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Six-month removal from office for vicar who administered baptism in his underwear

11 March 2022

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St Peter’s, Bromyard

St Peter’s, Bromyard

A TRIBUNAL under the Clergy Discipline Measure has found the Revd Clive Evans, Vicar of St Peter’s, Bromyard, and Stoke Lacy, and Rural Dean of Bromyard, to have behaved in a manner unbecoming to a clerk in Holy Orders and removed him from office for six months.

His prohibition since April 2019 (News, 4 March) is deemed to have been an appropriate period to which the further time can be added; but he must undertake training in areas relating to safeguarding of children and vulnerable adults, pastoral boundaries, and appropriate working.

Mr Evans faced three allegations: officiating at a baptism in a private house in April 2017 while wearing only his boxer shorts; touching a child on her bottom without her consent, in or around February 2018; and touching an adult on her bottom, without her consent, in March 2019. He denied all three allegations.

He had argued that the tribunal had no jurisdiction to consider the first allegation, which, he contended, was about incorrect vesture rather than inappropriate or sexual behaviour, and should therefore be dealt with by the Court of Ecclesiastical Causes Reserved. But the tribunal ruled that “undress” engaged “more than simply the question of whether or not the correct robes and vestments were being worn”.

The facts around the baptism were not in dispute: he attended the home of Person 1 in order to baptise Person 3; he performed a full-immersion baptism in the bath while wearing only his boxer shorts; Person 1 and her family were present, and the baptism was filmed.

Mr Evans had been told that Person 3 was leaving to join the army on the same day and wanted to start his new life having been baptised. He had been initially reluctant because he was about to go on holiday that day, but was persuaded by Person 3’s “emotional state”.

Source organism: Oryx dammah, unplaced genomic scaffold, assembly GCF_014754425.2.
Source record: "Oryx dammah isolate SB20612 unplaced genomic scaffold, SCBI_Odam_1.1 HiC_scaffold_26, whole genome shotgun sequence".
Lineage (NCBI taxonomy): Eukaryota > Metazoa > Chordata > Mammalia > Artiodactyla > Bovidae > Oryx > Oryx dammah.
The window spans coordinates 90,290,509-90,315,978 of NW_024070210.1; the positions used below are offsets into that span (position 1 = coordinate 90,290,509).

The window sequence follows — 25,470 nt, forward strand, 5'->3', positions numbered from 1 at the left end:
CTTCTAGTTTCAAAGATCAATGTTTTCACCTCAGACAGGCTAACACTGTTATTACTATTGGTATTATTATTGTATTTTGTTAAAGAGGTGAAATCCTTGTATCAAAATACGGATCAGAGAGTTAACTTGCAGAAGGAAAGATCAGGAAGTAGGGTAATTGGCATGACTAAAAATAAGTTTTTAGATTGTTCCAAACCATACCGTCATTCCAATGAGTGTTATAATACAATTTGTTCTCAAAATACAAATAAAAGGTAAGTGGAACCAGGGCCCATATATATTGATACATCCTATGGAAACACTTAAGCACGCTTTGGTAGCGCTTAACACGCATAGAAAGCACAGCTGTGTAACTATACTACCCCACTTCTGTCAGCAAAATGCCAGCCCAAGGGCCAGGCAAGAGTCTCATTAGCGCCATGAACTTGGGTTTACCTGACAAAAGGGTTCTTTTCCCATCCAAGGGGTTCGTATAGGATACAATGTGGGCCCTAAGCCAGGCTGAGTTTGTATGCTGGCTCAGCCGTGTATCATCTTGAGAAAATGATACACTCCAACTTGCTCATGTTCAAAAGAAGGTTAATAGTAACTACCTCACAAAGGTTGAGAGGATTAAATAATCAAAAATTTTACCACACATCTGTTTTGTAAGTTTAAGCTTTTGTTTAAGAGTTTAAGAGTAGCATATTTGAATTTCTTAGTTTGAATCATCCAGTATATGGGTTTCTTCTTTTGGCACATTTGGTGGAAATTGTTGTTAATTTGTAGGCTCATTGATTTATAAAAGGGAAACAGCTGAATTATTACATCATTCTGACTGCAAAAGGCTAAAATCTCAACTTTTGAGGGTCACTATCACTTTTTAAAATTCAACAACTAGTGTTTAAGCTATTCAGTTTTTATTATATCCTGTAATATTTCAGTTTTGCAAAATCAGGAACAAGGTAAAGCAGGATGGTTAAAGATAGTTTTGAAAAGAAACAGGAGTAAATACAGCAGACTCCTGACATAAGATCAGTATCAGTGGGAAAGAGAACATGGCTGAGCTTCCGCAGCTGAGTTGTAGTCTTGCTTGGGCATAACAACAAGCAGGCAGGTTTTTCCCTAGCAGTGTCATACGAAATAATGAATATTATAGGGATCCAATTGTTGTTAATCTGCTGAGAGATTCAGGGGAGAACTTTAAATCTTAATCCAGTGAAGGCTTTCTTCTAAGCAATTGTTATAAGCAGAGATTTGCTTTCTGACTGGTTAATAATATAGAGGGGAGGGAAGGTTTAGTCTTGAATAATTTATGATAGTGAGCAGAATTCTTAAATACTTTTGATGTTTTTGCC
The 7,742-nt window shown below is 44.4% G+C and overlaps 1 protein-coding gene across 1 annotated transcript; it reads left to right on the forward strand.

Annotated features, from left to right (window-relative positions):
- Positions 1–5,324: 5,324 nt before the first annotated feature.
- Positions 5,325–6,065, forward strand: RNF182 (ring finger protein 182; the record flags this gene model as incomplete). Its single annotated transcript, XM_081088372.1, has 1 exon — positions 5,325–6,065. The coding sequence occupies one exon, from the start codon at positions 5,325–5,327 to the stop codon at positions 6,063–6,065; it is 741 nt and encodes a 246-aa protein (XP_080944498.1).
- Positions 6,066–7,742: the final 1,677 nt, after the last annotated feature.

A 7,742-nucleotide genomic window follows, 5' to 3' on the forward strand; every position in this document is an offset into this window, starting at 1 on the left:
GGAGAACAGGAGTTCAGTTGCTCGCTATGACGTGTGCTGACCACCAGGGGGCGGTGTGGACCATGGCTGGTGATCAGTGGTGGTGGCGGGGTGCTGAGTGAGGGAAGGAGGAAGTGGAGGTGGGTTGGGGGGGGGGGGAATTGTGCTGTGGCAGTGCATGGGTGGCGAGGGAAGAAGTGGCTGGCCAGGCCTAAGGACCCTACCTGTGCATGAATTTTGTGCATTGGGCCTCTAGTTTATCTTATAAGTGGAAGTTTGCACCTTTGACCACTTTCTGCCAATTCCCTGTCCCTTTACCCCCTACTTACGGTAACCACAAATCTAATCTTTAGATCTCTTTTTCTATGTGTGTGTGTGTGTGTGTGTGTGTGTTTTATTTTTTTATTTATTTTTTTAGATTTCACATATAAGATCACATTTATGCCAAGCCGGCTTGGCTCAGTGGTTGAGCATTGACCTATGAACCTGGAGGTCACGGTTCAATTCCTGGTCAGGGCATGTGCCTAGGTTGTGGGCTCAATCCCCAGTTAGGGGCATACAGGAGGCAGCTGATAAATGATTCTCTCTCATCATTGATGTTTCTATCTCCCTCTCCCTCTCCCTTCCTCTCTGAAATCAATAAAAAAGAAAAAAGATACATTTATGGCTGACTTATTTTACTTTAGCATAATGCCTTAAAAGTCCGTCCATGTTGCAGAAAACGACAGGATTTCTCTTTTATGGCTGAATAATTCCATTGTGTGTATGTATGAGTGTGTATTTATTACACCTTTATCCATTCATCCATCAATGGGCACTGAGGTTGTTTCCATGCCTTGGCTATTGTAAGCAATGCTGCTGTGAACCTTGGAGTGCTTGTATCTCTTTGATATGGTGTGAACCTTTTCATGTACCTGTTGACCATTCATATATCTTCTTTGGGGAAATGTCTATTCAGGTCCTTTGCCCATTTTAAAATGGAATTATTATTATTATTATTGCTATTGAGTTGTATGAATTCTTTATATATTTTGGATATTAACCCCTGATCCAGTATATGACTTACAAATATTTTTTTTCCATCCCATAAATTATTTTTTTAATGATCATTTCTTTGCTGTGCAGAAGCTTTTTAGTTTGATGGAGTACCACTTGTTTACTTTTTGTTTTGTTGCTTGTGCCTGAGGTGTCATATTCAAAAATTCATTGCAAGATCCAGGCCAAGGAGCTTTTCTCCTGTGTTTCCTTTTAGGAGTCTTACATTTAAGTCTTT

He went to the house on the way to the holiday, having breakfasted and done his packing. He contended that the urgency of the situation was such that he had little time to think about what to wear; and that by appearing in his boxer shorts, he was acting appropriately to avoid getting wet before his holiday.

But the panel considered that there had been ample opportunity for him to give thought to including a change of clothing for conducting the baptism, and concluded that there was no agreement reached with the family to his taking off his clothes, leaving only his boxer shorts. Regardless of the family’s lack of objection, “the real question is one of maintaining an objective standard of dignity and propriety when conducting a holy sacrament.

“The panel considers that underwear is intimate apparel. It is qualitatively different to, and has different associations from, other forms of clothing, or even of swimwear. As such there is a loss of dignity by stripping down to underwear in the circumstances in which it occurred which is inherently inappropriate and unbecoming. There was no extreme urgency which might conceivably be imagined to justify a state of semi-nakedness and public display of underwear.”

He was judged as having “ought to have known better, acted more responsibly, and with far greater restraint, insight and self-control than he did” in relation to each charge. Persons 1, 2, and 3 (names were withheld under an anonymity order) were assessed under “properly challenging cross-examination” to be credible witnesses. Person 1 was shown to have had a very difficult and traumatic background, and, when she met Mr Evans, was newly grieving over the death of her partner in traumatic and distressing circumstances.